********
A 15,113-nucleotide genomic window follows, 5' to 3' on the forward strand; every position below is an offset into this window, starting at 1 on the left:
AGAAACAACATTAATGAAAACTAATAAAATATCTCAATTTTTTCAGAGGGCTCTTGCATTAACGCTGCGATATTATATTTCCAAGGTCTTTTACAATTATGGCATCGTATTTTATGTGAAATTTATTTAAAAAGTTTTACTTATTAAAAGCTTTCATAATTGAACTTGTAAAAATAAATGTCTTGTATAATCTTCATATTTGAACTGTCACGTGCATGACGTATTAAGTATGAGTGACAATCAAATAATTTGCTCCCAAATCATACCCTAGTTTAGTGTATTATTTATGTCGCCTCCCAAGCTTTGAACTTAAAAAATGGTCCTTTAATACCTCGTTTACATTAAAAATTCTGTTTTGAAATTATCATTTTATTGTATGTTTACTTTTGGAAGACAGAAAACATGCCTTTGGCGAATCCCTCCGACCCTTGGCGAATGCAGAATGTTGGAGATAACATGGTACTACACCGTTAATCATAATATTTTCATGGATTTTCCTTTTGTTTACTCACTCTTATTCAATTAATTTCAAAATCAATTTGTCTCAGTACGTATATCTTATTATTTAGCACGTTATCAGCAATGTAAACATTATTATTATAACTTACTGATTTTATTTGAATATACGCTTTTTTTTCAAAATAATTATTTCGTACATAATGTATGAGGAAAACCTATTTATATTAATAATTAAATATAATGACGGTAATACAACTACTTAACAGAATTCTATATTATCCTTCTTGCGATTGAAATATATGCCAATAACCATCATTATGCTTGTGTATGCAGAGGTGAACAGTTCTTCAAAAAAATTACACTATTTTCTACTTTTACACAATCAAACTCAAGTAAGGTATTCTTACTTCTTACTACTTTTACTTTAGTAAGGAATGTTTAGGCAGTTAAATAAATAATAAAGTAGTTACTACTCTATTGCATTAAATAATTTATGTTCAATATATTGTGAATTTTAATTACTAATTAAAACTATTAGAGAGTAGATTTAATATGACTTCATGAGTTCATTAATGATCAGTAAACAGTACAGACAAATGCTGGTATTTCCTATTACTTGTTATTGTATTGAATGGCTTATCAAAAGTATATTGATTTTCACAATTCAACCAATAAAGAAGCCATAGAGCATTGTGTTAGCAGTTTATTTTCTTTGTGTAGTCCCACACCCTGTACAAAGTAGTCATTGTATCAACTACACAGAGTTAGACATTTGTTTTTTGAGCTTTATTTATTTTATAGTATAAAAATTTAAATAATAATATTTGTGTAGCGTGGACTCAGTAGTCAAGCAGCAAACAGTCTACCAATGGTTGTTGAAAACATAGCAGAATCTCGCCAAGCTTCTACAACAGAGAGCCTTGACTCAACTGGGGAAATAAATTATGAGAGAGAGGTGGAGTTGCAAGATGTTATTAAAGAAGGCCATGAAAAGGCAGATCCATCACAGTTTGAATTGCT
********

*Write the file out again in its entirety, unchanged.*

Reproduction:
A 15,113-nucleotide genomic window follows, 5' to 3' on the forward strand; every position below is an offset into this window, starting at 1 on the left:
AGAAACAACATTAATGAAAACTAATAAAATATCTCAATTTTTTCAGAGGGCTCTTGCATTAACGCTGCGATATTATATTTCCAAGGTCTTTTACAATTATGGCATCGTATTTTATGTGAAATTTATTTAAAAAGTTTTACTTATTAAAAGCTTTCATAATTGAACTTGTAAAAATAAATGTCTTGTATAATCTTCATATTTGAACTGTCACGTGCATGACGTATTAAGTATGAGTGACAATCAAATAATTTGCTCCCAAATCATACCCTAGTTTAGTGTATTATTTATGTCGCCTCCCAAGCTTTGAACTTAAAAAATGGTCCTTTAATACCTCGTTTACATTAAAAATTCTGTTTTGAAATTATCATTTTATTGTATGTTTACTTTTGGAAGACAGAAAACATGCCTTTGGCGAATCCCTCCGACCCTTGGCGAATGCAGAATGTTGGAGATAACATGGTACTACACCGTTAATCATAATATTTTCATGGATTTTCCTTTTGTTTACTCACTCTTATTCAATTAATTTCAAAATCAATTTGTCTCAGTACGTATATCTTATTATTTAGCACGTTATCAGCAATGTAAACATTATTATTATAACTTACTGATTTTATTTGAATATACGCTTTTTTTTCAAAATAATTATTTCGTACATAATGTATGAGGAAAACCTATTTATATTAATAATTAAATATAATGACGGTAATACAACTACTTAACAGAATTCTATATTATCCTTCTTGCGATTGAAATATATGCCAATAACCATCATTATGCTTGTGTATGCAGAGGTGAACAGTTCTTCAAAAAAATTACACTATTTTCTACTTTTACACAATCAAACTCAAGTAAGGTATTCTTACTTCTTACTACTTTTACTTTAGTAAGGAATGTTTAGGCAGTTAAATAAATAATAAAGTAGTTACTACTCTATTGCATTAAATAATTTATGTTCAATATATTGTGAATTTTAATTACTAATTAAAACTATTAGAGAGTAGATTTAATATGACTTCATGAGTTCATTAATGATCAGTAAACAGTACAGACAAATGCTGGTATTTCCTATTACTTGTTATTGTATTGAATGGCTTATCAAAAGTATATTGATTTTCACAATTCAACCAATAAAGAAGCCATAGAGCATTGTGTTAGCAGTTTATTTTCTTTGTGTAGTCCCACACCCTGTACAAAGTAGTCATTGTATCAACTACACAGAGTTAGACATTTGTTTTTTGAGCTTTATTTATTTTATAGTATAAAAATTTAAATAATAATATTTGTGTAGCGTGGACTCAGTAGTCAAGCAGCAAACAGTCTACCAATGGTTGTTGAAAACATAGCAGAATCTCGCCAAGCTTCTACAACAGAGAGCCTTGACTCAACTGGGGAAATAAATTATGAGAGAGAGGTGGAGTTGCAAGATGTTATTAAAGAAGGCCATGAAAAGGCAGATCCATCACAGTTTGAATTGCT